Q&A with Datuk Ameer Ali (Mydin)

Share

10 Q&A exchange between readers and Datuk Ameer Ali Mydin, Chairman of Mydin Mohamed Berhad Holdings. As published in The Star on 21 Nov 2009.

Q: Mydin has long been associated with cheap stuff. Any plans to bring up the branding of the store to a more upmarket establishment? Chan Ngai Him, Puchong

A: It is unfortunate that we associate cheap stuff with bad quality. But we are not willing to pay higher for our roti canai and teh tarik – what a dichotomy!

This is just a perception game – branded products have been successful in making us pay more for the same goods just because of their logos. This is an unfortunate result of excellent PR and branding advertisements.

Mydin will always try very hard to sell stuff cheap and not sell cheap stuff.

Q: Do you eventually plan to expand Mydin to the Middle East or other emerging markets? Zul, Johor

A: Mydin is currently focused on expanding within our country to ensure we are only a stone’s throw away from customers. Once we’ve done this and built up the experience and financial muscle, then only we will expand overseas. Frankly, it is always tempting to expand overseas but sometimes, it is merely an ego trip.

I’d rather concentrate and invest our time and energy here in Malaysia. Mydin shares the same birth date as Malaysia.

Q: What are the factors that have contributed to Mydin’s phenomenal growth? Haja Mohideen, Klang

A: My wife and children saw the animated film Kung Fu Panda. The story ended with this conclusion with regard to the secret of success – there is actually no secret!

But let me single out one – family. I owe my so-called success to my wonderful parents and dear family. At our work premise, my three brothers and their wives have lunch, brought from home, together. The family that eats together stays together, remember?

Q: You were responsible for opening Mydin’s first wholesale shop in Jalan Masjid India, Kuala Lumpur. What made you decide to give up your banking career for a little start-up? Presna Nair, KL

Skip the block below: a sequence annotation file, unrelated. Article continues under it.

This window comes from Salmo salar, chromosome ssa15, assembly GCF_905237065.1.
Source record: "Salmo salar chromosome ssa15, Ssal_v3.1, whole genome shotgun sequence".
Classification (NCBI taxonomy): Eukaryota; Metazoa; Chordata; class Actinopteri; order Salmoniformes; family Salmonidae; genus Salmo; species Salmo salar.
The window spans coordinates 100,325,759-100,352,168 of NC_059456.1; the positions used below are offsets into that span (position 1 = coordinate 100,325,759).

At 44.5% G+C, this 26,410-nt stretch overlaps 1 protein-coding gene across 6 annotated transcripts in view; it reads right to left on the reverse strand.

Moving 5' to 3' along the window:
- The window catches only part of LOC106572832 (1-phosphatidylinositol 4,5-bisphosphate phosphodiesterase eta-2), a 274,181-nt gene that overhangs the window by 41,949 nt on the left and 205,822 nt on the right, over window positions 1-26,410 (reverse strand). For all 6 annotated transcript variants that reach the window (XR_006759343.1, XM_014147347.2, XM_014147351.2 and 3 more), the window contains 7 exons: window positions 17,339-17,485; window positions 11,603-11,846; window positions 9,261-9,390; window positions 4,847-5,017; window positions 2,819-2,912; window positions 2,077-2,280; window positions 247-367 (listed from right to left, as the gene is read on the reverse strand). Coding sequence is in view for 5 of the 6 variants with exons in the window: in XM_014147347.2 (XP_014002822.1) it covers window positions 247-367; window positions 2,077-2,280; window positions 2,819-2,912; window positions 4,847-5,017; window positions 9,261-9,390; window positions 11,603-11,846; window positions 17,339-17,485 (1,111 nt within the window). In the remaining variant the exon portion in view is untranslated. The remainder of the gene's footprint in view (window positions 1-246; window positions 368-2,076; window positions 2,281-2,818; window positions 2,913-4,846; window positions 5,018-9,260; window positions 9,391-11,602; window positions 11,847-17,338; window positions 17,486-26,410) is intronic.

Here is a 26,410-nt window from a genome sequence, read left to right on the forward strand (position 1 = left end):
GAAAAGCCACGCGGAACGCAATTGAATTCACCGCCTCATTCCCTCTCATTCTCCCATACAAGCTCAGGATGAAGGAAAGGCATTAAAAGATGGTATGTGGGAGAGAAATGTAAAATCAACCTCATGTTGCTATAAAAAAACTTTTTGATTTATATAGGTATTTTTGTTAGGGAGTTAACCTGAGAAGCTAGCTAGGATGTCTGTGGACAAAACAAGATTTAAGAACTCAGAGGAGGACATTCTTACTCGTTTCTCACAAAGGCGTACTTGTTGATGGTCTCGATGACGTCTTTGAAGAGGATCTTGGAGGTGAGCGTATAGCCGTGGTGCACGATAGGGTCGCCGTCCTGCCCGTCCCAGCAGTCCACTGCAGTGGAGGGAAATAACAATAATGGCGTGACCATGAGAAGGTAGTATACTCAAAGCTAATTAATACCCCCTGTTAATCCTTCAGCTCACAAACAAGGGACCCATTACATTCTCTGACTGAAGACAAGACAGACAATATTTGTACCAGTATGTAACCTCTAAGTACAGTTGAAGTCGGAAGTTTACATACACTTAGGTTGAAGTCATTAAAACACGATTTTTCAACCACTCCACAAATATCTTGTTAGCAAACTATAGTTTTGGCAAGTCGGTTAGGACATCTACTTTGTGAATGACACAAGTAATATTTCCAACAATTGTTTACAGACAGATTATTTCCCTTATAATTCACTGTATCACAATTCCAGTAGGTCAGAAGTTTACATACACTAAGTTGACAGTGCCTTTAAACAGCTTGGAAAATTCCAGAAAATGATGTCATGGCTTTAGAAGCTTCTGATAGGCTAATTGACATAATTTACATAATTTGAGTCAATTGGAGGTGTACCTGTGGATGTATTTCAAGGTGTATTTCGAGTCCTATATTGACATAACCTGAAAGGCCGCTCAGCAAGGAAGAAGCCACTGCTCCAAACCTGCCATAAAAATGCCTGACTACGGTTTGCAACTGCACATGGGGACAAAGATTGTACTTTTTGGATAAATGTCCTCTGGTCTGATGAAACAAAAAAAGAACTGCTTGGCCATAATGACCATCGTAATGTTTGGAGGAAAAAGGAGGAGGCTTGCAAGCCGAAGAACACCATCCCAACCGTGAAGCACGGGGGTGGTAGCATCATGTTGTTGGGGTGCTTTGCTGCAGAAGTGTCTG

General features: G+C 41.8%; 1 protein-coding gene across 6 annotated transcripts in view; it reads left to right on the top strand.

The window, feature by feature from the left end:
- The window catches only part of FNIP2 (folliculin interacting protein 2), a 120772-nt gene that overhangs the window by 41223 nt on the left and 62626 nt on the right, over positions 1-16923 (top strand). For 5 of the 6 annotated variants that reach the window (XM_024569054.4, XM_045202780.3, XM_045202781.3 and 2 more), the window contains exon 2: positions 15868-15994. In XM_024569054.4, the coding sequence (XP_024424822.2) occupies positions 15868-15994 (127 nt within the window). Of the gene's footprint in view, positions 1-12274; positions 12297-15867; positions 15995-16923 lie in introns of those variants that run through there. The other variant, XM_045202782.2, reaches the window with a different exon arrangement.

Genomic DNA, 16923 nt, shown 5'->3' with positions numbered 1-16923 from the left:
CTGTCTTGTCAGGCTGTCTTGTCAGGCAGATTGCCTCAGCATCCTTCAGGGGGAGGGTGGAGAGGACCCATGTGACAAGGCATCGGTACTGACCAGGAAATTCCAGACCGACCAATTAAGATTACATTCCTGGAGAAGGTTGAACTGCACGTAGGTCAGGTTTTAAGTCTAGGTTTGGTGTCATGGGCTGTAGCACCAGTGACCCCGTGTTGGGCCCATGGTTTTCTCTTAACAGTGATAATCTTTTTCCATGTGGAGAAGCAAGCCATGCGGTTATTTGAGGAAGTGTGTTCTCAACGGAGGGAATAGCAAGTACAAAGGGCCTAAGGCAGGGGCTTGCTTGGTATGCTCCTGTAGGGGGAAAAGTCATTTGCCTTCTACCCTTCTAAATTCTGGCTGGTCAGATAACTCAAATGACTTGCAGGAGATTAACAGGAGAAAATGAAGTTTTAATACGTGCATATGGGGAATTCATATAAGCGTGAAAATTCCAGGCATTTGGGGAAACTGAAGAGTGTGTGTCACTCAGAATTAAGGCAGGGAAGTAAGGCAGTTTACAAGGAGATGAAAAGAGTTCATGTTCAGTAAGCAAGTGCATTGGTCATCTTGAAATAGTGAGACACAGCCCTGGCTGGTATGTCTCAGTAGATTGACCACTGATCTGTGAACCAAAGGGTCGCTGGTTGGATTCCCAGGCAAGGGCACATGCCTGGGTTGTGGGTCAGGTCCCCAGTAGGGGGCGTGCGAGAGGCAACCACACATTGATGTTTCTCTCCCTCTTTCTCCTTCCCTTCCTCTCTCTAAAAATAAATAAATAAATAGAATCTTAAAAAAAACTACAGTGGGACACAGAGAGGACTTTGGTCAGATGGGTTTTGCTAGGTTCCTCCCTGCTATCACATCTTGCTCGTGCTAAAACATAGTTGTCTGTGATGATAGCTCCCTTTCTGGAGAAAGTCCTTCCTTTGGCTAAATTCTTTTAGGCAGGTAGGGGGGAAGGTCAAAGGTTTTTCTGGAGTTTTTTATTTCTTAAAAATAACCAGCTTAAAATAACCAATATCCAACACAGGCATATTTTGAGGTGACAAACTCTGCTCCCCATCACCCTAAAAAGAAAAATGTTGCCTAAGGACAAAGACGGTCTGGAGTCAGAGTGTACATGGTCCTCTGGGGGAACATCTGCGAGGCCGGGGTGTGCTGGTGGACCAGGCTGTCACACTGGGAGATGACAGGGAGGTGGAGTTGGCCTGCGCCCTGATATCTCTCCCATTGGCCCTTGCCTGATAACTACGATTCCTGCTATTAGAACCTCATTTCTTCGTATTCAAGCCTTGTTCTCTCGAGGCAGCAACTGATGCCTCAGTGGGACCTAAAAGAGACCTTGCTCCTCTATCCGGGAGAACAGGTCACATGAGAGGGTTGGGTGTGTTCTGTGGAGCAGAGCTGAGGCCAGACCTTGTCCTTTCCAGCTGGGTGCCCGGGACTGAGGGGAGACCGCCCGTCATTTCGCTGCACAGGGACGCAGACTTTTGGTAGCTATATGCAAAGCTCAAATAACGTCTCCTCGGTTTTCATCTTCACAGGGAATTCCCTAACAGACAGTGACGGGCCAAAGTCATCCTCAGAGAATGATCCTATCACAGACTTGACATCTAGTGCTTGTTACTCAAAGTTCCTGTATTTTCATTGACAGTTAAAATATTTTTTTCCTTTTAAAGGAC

A: After a decade in the bank, I began to appraise my life goals – what do I want to do? What are my strengths? Who am I?

I had to find the song (passion) within me. I found it in retail.

Many of us go through life not knowing what we really want to do. A career is something you do all your waking life, so you must know what your professional or occupational goal is.

Q: You once mentioned that it is hard to employ local workers. How do you maintain a “sense of belonging” among your workforce who are mostly foreigners? Zullghafari, Muar

A: It is not true that “most” of our staff are foreigners. We ensure that we do not exceed the 30% foreign workers quota (as per law). Latest data shows that 16.2% of our staff are foreigners. Even so, we are constantly trying to reduce dependency on foreign labour.

If you are a parent, you will know that we must never show favouritism. Likewise with our staff. If they are unwell, we offer financial or emotional support. We listen to their problems, provide counselling and give help accordingly. During staff birthday parties, our foreign staff perform their cultural dances and songs to share their cultures with us. Then, they are also active in our inter-branch sports, namely futsal, bowling and badminton.

Q: Do you believe businessmen need to experience failure before they can become successful? Jeff Tan, Penang

A: Here’s a quote – success is what you do when you fall or experience a difficulty. My mum’s favourite supermarket in Masjid India was burnt. Later, our emporium in Kota Baru was razed.

Due to these, Mydin’s public listing exercise was cancelled.

Rather than curse the darkness, we light a candle. These incidents made us stronger and more determined. I discovered something beautiful – we had staff who would not leave us. Our pain was shared by the bigger Mydin family who include Chinese, Indian, Sikhs, Sabahans, Sarawakians, Bangladesh, Nepalese, Indonesians, Indian nationals and Sri Lankans.